Long-term monitoring of Menorcan butterfly populations reveals widespread insular biogeographical patterns and negative trends

  • Pau ColomEmail author
  • David Carreras
  • Constantí Stefanescu
Original Paper


A number of studies analysing the structure of butterfly communities on Mediterranean islands have confirmed the well-established pattern of a current decrease in species richness in island communities. However, these studies generally lack quantitative data on butterfly population densities across habitats and over time. This precludes testing the hypotheses of ecological release, niche expansion and density compensation in island populations and their links to the presence of fewer competitors and/or predators. Here we use long-term monitoring data on butterfly populations from five sites on Menorca (Balearic Islands) and 20 sites from continental Catalonia (NE Spain) to test several hypotheses regarding island biogeography. We first confirm that island butterfly assemblages are not only impoverished versions of their continental counterparts but also have an over-representation of habitat generalists and highly mobile species. On the other hand, we did not find a consistent phenomenon of niche expansion and density compensation was only found for Celastrina argioulus and Gonepteryx cleopatra. Given the absence of habitat specialists on islands and the severe population declines taking place amongst specialist species on mainland Catalonia in the past two decades, we expected to detect more positive trends in island butterfly communities. Instead, we noted widespread declines, comparable to those previously recorded on the continent. Both the extension of the summer drought on Menorca and general habitat degradation due to the abandonment of cattle and sheep grazing may be responsible for these general declines.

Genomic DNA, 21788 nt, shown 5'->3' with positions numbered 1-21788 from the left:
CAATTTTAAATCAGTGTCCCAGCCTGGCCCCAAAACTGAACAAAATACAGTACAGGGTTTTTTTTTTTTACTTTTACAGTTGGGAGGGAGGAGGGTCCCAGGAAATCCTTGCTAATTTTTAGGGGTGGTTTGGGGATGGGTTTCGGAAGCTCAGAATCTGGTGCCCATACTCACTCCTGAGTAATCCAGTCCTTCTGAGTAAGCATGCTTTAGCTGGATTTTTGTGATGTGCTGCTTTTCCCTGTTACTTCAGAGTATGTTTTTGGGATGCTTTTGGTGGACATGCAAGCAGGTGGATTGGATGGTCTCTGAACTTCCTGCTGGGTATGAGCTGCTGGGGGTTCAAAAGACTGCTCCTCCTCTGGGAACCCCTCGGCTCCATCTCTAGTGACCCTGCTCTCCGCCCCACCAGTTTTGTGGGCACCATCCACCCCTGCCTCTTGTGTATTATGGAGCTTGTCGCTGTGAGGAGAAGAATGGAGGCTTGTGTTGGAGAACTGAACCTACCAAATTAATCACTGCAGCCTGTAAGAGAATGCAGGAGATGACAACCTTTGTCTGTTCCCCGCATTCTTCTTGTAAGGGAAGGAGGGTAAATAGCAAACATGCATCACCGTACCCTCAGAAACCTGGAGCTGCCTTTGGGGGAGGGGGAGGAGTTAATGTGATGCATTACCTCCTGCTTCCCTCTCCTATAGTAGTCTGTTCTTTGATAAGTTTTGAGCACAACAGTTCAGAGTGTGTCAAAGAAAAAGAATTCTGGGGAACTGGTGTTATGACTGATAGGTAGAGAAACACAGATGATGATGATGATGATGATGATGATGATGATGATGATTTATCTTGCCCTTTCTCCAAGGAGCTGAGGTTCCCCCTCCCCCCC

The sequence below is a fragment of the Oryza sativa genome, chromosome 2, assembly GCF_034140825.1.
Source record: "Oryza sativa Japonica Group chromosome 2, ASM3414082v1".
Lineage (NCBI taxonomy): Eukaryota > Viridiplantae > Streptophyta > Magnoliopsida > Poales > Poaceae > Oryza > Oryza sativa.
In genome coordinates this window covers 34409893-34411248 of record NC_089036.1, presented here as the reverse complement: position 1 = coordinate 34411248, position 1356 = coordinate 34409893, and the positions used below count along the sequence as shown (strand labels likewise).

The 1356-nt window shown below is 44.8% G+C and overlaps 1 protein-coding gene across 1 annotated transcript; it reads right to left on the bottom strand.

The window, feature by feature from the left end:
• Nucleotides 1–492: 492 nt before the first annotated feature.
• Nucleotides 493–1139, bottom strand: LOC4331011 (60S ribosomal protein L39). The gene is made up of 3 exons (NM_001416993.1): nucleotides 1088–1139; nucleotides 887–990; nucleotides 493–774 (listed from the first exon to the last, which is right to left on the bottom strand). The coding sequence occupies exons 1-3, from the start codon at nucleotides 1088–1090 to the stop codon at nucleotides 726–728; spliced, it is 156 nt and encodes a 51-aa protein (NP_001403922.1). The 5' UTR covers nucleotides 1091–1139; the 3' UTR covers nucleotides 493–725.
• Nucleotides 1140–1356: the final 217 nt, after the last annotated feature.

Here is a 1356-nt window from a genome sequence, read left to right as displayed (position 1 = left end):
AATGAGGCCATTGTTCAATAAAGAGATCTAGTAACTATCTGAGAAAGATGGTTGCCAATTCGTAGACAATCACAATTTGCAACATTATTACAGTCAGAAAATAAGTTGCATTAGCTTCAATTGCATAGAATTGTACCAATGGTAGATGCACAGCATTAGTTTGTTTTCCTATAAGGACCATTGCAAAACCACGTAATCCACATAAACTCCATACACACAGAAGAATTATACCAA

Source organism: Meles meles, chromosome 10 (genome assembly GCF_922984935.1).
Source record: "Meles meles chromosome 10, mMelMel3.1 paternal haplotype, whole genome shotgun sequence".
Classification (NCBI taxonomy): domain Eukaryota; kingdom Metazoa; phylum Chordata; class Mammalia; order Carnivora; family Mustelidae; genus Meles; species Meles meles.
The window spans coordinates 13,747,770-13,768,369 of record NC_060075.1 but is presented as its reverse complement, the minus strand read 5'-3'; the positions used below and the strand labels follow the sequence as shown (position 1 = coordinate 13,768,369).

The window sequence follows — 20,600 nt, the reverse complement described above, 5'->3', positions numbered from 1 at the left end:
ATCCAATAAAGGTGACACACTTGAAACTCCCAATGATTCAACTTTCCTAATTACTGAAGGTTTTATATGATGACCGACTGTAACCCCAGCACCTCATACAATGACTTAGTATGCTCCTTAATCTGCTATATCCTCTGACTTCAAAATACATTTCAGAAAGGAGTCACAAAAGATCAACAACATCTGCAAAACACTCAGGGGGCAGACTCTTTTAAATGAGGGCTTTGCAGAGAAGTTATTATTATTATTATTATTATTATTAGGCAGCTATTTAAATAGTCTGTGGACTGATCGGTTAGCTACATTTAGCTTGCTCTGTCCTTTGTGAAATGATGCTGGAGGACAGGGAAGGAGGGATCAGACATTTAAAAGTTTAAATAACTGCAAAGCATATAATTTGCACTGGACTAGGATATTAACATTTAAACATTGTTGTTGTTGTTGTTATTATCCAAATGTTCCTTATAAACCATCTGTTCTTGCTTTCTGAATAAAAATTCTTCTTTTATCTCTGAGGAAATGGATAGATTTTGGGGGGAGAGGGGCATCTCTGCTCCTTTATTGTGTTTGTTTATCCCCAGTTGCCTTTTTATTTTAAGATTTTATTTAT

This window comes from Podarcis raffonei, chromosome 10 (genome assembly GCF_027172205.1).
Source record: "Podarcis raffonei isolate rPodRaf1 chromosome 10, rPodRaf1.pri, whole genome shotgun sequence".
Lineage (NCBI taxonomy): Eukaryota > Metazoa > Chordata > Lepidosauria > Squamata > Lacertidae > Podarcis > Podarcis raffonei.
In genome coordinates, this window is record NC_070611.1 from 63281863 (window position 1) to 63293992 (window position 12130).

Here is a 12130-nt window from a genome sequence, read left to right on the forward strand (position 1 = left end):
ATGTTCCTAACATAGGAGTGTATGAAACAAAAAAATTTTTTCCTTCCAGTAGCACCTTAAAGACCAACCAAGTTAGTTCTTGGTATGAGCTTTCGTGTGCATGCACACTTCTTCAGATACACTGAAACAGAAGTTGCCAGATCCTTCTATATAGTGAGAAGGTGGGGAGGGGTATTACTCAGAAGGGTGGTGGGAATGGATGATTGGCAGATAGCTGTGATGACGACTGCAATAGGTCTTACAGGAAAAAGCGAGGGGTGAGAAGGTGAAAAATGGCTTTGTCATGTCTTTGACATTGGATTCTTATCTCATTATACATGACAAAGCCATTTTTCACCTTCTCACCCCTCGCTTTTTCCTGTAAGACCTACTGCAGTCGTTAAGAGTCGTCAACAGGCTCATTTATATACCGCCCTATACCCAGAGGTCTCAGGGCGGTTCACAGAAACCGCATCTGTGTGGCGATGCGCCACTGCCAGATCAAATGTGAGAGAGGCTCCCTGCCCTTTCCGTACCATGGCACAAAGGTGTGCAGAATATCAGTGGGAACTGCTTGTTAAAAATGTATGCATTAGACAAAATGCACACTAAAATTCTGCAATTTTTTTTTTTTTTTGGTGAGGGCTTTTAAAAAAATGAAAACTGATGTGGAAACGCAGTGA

Island biogeography Balearic Islands Butterfly assemblages Habitat specialization Density compensation Population trends 



We would like to thank all the CBMS volunteers who have carried out the counts during all these years. This research would not have been possible without them. We would also specifically like to thank the Socio-environmental Observatory of Menorca, the Natural Park of S’Albufera des Grau and Menorca Agency Biosphere Reserve for their support for the Menorcan recording stations. Yolanda Melero, Ferran Páramo and Andreu Ubach assisted in data analysis and organisation.

Supplementary material

10531_2019_1764_MOESM1_ESM.docx (25 kb)
Supplementary material 1 (DOCX 25 kb)


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Copyright information

© Springer Nature B.V. 2019

Authors and Affiliations

  1. 1.Institut Mediterrani d’Estudis Avançats (CSIC-UIB)Global Change Research GroupEsporlesSpain
  2. 2.Observatori Socioambiental de MenorcaInstitut Menorquí d’EstudisMaóSpain
  3. 3.Museu de Ciències Naturals de GranollersGranollersSpain
  4. 4.Centre de Recerca Ecològica i Aplicacions Forestals (CREAF-CSIC-UAB)Universitat Autònoma de BarcelonaCerdanyola De VallèsSpain

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